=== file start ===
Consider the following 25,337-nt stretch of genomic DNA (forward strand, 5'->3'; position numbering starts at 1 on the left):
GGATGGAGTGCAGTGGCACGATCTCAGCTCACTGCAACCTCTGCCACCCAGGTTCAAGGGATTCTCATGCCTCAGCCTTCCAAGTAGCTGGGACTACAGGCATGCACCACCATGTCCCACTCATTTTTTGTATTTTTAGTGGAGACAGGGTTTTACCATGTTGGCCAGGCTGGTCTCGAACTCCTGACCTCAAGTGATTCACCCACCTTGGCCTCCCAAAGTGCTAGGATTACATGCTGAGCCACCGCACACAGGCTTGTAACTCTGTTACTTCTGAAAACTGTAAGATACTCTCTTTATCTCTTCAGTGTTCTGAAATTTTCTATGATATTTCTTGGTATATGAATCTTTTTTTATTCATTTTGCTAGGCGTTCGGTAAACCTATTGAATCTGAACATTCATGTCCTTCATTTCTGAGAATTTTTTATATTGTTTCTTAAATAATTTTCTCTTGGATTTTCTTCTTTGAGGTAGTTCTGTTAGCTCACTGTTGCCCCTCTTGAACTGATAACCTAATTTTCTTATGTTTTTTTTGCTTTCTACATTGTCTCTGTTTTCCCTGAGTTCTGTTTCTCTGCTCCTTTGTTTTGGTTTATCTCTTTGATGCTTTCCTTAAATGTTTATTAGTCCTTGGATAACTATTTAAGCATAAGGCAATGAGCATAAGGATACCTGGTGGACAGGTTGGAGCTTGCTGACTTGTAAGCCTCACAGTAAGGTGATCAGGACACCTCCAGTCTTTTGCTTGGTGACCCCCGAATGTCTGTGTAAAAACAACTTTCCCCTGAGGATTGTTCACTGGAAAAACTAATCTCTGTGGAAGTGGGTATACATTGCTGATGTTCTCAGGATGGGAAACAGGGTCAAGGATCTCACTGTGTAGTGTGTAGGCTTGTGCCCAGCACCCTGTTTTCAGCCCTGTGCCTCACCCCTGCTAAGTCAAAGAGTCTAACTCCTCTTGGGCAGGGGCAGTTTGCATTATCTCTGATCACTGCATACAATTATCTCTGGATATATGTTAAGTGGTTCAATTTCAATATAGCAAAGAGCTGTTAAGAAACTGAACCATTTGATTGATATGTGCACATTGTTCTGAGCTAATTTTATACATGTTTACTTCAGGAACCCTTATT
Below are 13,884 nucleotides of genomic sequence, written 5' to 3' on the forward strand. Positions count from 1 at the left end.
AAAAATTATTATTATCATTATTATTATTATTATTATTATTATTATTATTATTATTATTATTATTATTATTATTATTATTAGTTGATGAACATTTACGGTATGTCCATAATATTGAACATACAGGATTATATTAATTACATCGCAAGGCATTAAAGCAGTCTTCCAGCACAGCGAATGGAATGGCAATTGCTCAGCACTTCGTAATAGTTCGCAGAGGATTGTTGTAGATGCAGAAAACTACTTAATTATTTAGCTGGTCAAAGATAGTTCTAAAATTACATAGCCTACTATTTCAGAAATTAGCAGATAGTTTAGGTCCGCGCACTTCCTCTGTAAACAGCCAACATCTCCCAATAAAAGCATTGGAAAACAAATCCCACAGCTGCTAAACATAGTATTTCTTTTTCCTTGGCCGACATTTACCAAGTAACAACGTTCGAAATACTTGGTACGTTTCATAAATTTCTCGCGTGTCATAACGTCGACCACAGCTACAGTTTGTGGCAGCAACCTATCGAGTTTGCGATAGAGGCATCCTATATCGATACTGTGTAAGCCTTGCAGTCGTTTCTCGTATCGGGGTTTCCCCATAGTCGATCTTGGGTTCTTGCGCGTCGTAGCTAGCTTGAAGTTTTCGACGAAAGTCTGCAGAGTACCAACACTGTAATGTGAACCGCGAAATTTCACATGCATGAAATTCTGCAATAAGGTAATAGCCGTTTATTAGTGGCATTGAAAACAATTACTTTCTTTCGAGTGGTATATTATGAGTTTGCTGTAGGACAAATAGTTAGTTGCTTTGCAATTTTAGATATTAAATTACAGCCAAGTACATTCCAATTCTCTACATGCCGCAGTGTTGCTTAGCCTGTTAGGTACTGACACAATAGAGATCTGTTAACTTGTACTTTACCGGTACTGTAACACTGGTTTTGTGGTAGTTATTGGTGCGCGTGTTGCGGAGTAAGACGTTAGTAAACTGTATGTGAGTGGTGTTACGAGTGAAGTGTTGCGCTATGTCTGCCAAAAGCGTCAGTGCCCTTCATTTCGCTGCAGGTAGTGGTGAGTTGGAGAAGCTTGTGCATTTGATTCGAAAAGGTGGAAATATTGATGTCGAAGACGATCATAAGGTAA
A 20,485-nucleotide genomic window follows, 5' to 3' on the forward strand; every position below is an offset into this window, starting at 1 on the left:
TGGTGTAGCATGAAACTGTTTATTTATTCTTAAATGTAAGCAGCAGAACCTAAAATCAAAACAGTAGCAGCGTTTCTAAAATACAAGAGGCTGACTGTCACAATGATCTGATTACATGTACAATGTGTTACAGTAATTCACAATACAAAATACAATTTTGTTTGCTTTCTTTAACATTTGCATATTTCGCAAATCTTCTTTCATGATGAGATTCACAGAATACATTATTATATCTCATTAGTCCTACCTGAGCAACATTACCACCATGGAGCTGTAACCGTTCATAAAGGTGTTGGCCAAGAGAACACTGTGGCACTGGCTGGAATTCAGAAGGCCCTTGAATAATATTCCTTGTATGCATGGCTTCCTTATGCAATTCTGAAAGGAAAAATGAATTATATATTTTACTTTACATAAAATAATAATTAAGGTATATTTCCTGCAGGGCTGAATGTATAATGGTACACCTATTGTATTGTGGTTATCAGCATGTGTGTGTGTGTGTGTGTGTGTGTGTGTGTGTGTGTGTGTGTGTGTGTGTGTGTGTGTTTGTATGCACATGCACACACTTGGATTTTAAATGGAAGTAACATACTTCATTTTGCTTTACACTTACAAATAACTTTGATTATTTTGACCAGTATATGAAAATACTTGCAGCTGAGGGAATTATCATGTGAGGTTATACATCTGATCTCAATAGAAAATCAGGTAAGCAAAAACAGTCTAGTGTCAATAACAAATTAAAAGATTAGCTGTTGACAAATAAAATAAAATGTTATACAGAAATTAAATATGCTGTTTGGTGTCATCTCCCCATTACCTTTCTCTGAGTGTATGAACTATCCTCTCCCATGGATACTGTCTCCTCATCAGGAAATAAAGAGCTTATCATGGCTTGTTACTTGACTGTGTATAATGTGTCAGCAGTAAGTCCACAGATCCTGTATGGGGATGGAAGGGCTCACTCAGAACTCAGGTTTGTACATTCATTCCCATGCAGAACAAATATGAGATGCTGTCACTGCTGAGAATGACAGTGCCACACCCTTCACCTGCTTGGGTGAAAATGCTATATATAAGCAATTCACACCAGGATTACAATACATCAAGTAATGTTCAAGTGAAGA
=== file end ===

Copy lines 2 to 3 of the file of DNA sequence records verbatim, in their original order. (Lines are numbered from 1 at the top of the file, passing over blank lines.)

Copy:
GGATGGAGTGCAGTGGCACGATCTCAGCTCACTGCAACCTCTGCCACCCAGGTTCAAGGGATTCTCATGCCTCAGCCTTCCAAGTAGCTGGGACTACAGGCATGCACCACCATGTCCCACTCATTTTTTGTATTTTTAGTGGAGACAGGGTTTTACCATGTTGGCCAGGCTGGTCTCGAACTCCTGACCTCAAGTGATTCACCCACCTTGGCCTCCCAAAGTGCTAGGATTACATGCTGAGCCACCGCACACAGGCTTGTAACTCTGTTACTTCTGAAAACTGTAAGATACTCTCTTTATCTCTTCAGTGTTCTGAAATTTTCTATGATATTTCTTGGTATATGAATCTTTTTTTATTCATTTTGCTAGGCGTTCGGTAAACCTATTGAATCTGAACATTCATGTCCTTCATTTCTGAGAATTTTTTATATTGTTTCTTAAATAATTTTCTCTTGGATTTTCTTCTTTGAGGTAGTTCTGTTAGCTCACTGTTGCCCCTCTTGAACTGATAACCTAATTTTCTTATGTTTTTTTTGCTTTCTACATTGTCTCTGTTTTCCCTGAGTTCTGTTTCTCTGCTCCTTTGTTTTGGTTTATCTCTTTGATGCTTTCCTTAAATGTTTATTAGTCCTTGGATAACTATTTAAGCATAAGGCAATGAGCATAAGGATACCTGGTGGACAGGTTGGAGCTTGCTGACTTGTAAGCCTCACAGTAAGGTGATCAGGACACCTCCAGTCTTTTGCTTGGTGACCCCCGAATGTCTGTGTAAAAACAACTTTCCCCTGAGGATTGTTCACTGGAAAAACTAATCTCTGTGGAAGTGGGTATACATTGCTGATGTTCTCAGGATGGGAAACAGGGTCAAGGATCTCACTGTGTAGTGTGTAGGCTTGTGCCCAGCACCCTGTTTTCAGCCCTGTGCCTCACCCCTGCTAAGTCAAAGAGTCTAACTCCTCTTGGGCAGGGGCAGTTTGCATTATCTCTGATCACTGCATACAATTATCTCTGGATATATGTTAAGTGGTTCAATTTCAATATAGCAAAGAGCTGTTAAGAAACTGAACCATTTGATTGATATGTGCACATTGTTCTGAGCTAATTTTATACATGTTTACTTCAGGAACCCTTATT
Below are 13,884 nucleotides of genomic sequence, written 5' to 3' on the forward strand. Positions count from 1 at the left end.